Archive for August, 2010

“I have not turned to the outline yet, other than letting it simmer on my brain.  I haven’t even returned to the research yet.  As the story and the main characters are loosely based on the historical record, I still have a lot to read and learn about the time.  I figure the more I know, the clearer the outline will become.  The plot can ride the actual timeline, just touching down when it needs to to create a credible alternative history.  But nothing is going to happen if I don’t get to work.”

These thoughts stumble around in my head while I tie my boots, check my pack, and fret about the broken compass, which will surely spell trouble down the road.

I sit down and pick up the journal again. There are still a few hours till daybreak.

“I’ve been trying my best to stick to my daily writing goal.  Using the Bernays and Painter book, “What If?”, I’ve been doing writing exercises.  This morning I got up and did two sun salutations to warm up my body and then went out to the desk for a first sentence exercise: to write a first sentence in the middle of things.

My favorite effort:

‘His shoes were covered in mud and when he put his foot through our television, I was dismayed by the brown splatters left on the broken glass.’

My least favorite:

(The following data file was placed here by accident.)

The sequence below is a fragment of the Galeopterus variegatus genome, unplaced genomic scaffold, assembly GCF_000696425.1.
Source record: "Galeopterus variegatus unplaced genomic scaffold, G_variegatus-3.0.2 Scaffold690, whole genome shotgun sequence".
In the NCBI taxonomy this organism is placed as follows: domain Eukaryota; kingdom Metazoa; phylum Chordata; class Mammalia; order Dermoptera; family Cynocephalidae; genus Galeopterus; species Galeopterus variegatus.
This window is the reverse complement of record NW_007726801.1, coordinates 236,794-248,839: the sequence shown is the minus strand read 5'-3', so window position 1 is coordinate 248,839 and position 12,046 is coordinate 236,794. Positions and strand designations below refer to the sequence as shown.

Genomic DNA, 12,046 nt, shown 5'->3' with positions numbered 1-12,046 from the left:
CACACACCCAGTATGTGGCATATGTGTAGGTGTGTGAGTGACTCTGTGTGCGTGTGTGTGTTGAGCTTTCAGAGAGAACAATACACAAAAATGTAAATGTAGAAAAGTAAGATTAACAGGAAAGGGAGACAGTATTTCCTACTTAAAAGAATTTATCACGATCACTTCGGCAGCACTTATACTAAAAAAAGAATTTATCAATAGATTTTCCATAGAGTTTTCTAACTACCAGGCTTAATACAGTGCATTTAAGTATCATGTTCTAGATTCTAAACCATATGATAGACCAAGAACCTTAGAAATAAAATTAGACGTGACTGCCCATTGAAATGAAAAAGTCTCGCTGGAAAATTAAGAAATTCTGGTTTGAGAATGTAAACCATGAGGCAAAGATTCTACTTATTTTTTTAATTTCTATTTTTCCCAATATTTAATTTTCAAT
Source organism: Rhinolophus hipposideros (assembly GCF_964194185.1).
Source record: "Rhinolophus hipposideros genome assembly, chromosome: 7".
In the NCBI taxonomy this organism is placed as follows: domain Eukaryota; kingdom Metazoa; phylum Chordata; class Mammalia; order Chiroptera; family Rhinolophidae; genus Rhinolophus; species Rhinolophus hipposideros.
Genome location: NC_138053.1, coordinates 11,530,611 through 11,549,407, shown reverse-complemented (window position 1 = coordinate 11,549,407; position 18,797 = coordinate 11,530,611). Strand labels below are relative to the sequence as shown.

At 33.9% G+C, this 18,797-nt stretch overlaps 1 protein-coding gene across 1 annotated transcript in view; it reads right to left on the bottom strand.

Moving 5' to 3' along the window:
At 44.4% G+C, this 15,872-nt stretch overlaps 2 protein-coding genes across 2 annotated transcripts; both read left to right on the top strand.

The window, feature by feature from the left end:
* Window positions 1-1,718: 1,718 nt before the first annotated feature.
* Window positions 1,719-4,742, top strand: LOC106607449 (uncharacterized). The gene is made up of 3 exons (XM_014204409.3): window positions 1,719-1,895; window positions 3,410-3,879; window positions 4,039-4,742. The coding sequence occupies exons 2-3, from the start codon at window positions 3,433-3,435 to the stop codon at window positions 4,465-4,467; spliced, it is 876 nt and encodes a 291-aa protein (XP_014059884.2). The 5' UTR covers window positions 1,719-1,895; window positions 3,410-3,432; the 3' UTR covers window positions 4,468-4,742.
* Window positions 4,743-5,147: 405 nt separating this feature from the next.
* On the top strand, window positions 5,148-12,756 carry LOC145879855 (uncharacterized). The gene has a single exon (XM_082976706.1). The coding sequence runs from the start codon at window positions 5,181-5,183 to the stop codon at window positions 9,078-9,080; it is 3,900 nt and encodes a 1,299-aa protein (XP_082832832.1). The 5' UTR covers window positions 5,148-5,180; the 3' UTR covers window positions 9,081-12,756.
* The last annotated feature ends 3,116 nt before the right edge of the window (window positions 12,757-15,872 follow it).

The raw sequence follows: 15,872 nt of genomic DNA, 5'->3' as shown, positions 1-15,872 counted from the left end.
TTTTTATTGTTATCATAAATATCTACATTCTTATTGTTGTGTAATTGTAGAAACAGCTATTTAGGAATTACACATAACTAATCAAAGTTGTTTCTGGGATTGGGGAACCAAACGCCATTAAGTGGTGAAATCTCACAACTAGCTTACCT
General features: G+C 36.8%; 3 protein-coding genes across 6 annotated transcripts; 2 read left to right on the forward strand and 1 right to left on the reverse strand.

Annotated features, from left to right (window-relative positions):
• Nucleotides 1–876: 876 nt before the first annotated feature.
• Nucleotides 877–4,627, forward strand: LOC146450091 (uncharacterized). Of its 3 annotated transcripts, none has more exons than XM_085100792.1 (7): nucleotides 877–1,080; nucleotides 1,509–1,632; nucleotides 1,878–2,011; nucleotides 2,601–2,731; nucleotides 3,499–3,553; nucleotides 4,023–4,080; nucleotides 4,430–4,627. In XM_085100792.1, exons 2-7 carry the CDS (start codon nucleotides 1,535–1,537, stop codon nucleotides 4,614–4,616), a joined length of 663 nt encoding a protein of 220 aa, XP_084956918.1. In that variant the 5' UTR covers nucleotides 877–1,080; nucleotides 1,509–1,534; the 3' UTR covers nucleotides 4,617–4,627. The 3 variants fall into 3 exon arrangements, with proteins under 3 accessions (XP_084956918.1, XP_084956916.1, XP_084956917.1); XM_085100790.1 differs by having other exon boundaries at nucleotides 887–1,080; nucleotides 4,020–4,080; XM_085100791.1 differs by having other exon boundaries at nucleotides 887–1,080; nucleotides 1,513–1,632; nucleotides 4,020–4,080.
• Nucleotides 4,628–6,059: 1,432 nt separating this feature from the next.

‘Leaves fell outside our bedroom window, and with a wide, lazy smile, my wife told me she was fucking my brother.’

I like the first one because it shows how the narrator is slightly off and conveys some interesting action.  I want to know what’s going on that scene.  I don’t like the second one because it doesn’t do anything interesting.  The setup is kind of good – especially the ‘wide, lazy smile’ – but that’s about it.”

Pulling the writing time out of the day has been easy during the week.  I just get up a little earlier and I have the place to myself for an hour or so.  Over the weekend it is impossible.  Well, not impossible, but challenging.  And I don’t try hard enough.  Last weekend, we left town and had to babysit three cubs, none over the age of ten, so I slept in both days until they woke us up.

But all I can do is keep going.  The answer is in the pages I write on the road.


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